CNA Explains: Singapore ramps up Wolbachia mosquito project. How does it work in the fight against dengue?
SINGAPORE: Nearly a third of all HDB blocks would, from July, be covered in a study that uses male Wolbachia-Aedes mosquitoes to fight dengue, as Singapore steps up efforts to combat the transmission of the disease.
The National Environment Agency (NEA) announced last month that the project would be expanded to eight more locations.
So if you live in Bedok North, Bedok Reservoir, Yew Tee, Geylang, Hougang, Punggol, Sengkang or Woodlands, expect that mosquitoes will be released in the neighbourhood.
Not just any mosquitoes - but the male Wolbachia-Aedes species that do not bite or transmit disease.
How does the strategy work and should you be concerned about the release of such mosquitoes? Here's what you need to know about Project Wolbachia-Singapore.
HOW DOES IT WORK?
The idea is to release male Aedes aegypti mosquitoes that carry the Wolbachia bacteria so that when they mate with the female Aedes aegypti in an urban environment, the resulting eggs do not hatch due to incompatible matching.
"Regular releases of male Wolbachia-Aedes mosquitoes over time will thus eventually lead to a reduced urban Aedes aegypti mosquito population, and will reduce the potential spread of diseases such as dengue," NEA said in a factsheet in May.
The male mosquitoes do not bite and cannot transmit disease as they feed only on plant juices such as nectar to obtain the sugar they need for energy and survival.
The males will die soon after release, most within a week.
This method is known as the suppression strategy. NEA said that after studying various mosquito control methods, the Wolbachia method was found to be the most suitable for Singapore's high-rise, high-density tropical environment.
WHERE DO THE MOSQUITOES COME FROM?
The male Wolbachia-Aedes mosquitoes are selectively bred at NEA's mosquito production facility in Ang Mo Kio, which opened in 2019.
There are several processes such as ensuring the right conditions for larvae rearing, sorting the mosquitoes according to their gender and implementing checks to ensure that Wolbachia is present in the male mosquitoes that will be eventually released.
For instance, NEA works with its partners to develop technologies such as a pupae sex sorter that is 10 to 20 times faster than a manual method to sort male Wolbachia-Aedes aegypti pupae (which are smaller in size) from female pupae.
The sorting process, however, is not 100 per cent accurate.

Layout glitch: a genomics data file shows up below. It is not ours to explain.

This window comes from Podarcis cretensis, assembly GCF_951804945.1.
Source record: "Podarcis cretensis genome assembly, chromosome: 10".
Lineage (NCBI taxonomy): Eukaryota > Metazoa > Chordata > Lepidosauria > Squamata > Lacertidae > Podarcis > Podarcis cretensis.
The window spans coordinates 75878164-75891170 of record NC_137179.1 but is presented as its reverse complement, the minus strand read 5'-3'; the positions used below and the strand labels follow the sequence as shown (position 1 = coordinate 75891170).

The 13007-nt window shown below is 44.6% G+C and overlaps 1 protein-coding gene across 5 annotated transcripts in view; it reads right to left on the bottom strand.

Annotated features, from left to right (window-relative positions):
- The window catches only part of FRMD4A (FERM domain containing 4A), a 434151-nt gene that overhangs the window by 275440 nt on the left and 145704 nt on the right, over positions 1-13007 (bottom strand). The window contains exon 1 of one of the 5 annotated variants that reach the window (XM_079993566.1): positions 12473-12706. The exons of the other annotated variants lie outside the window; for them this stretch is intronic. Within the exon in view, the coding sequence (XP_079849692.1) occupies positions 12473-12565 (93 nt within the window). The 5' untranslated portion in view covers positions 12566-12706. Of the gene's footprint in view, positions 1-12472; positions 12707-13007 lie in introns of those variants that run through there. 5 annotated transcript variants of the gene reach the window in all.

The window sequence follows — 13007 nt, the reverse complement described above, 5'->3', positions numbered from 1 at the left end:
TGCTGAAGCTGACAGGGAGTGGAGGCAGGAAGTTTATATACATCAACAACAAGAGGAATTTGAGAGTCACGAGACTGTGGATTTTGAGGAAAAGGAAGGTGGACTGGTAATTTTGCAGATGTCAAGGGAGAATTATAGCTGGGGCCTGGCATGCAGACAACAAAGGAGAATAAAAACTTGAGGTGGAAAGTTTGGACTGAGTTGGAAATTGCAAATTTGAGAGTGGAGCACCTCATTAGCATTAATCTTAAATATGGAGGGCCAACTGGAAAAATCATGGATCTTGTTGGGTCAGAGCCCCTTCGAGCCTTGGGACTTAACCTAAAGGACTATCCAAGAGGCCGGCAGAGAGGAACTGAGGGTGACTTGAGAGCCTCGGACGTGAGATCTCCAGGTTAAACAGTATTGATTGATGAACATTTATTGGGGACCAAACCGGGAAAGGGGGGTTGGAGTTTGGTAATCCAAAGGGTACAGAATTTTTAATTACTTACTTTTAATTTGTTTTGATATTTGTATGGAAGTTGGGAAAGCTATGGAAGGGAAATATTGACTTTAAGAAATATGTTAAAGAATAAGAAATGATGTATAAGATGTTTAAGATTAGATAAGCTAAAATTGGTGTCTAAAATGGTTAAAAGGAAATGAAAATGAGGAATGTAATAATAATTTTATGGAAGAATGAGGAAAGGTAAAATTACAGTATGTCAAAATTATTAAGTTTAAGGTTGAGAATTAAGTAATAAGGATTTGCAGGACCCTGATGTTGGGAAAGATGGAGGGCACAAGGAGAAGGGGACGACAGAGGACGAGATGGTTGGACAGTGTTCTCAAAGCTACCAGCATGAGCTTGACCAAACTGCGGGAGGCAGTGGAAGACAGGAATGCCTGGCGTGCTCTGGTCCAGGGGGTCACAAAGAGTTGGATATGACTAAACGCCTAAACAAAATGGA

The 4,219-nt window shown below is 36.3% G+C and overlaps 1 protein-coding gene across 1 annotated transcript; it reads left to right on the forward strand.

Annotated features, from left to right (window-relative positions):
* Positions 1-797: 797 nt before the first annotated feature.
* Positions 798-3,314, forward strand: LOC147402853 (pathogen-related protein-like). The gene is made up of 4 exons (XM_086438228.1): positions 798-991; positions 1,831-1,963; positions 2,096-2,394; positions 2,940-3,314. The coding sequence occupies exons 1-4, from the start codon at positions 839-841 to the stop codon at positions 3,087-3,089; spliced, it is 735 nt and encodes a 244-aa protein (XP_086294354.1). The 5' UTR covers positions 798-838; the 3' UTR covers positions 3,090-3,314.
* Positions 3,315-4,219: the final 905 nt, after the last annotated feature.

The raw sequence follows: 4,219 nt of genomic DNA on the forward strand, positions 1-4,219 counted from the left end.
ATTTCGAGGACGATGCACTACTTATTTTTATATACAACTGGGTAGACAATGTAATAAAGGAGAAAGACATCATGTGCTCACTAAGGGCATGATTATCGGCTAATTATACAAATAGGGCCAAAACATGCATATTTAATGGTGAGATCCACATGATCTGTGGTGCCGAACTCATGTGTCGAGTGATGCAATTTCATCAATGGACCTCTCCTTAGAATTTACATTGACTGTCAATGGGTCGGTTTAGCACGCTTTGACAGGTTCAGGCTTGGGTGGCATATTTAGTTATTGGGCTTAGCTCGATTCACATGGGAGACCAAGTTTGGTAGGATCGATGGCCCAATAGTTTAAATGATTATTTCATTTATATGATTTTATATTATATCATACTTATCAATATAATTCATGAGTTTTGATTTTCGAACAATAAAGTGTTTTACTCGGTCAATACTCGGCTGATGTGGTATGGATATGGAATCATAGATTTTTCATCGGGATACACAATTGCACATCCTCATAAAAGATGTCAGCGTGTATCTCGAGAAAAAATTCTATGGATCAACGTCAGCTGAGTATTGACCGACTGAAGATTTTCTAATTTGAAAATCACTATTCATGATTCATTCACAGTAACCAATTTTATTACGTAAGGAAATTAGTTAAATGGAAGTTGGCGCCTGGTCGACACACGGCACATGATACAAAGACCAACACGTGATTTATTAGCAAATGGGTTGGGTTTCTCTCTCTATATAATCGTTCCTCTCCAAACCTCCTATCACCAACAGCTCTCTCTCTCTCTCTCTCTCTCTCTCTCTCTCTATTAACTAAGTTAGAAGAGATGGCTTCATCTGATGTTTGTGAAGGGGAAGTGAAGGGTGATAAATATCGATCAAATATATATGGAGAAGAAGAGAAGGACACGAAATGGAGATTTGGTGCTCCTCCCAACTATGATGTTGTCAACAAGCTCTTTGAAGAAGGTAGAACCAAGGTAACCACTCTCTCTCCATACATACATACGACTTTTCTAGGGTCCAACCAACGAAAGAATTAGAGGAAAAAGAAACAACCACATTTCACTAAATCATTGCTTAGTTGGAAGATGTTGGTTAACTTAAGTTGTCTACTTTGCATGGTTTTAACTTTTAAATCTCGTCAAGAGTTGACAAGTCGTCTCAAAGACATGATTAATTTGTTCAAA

"Hence NEA subjects the sorted mosquitoes to a small dosage of X-ray radiation, to render any females among the males infertile so that they cannot propagate in the field," said the agency.
"Use of radiation is done with precision such that it will not affect the fitness of the male Wolbachia-Aedes mosquitoes."
To support the recent expansion of the project, NEA worked with technology partners to increase the number of male Wolbachia-Aedes mosquitoes produced every week from 2 million to 5 million.
HOW SUCCESSFUL HAS THE PROJECT BEEN?
The expansion to cover more HDB sites comes on the back of success in existing study areas, according to NEA.
In Tampines and Yishun, where male Wolbachia-Aedes mosquitoes have been released for more than a year, NEA previously observed up to 98 per cent reduction in the dengue mosquito population and up to 88 per cent drop in dengue cases.
During the current dengue outbreak, similar observations have been made - these areas have 70 per cent fewer dengue cases compared to similar areas without Wolbachia, NEA said.
“The positive outcome of the field studies at release sites have shown that continued releases of male Wolbachia-Aedes mosquitoes can successfully suppress the female urban Aedes aegypti mosquito population in Singapore,” the agency added.
NEA's approach differs from area to area. A "more targeted strategy" was used in Choa Chu Kang and Bukit Batok, focusing on neighbourhoods with consistently high Aedes aegypti populations.
For its studies at landed residential estates in Marine Parade, NEA used vans equipped with release automation technology. It is part of efforts to incorporate automation, which should allow the agency to cover larger areas more effectively as the project ramps up.
WHY ARE THERE STILL DENGUE CASES IN THESE AREAS?
Small numbers of dengue cases may still be reported in existing study sites.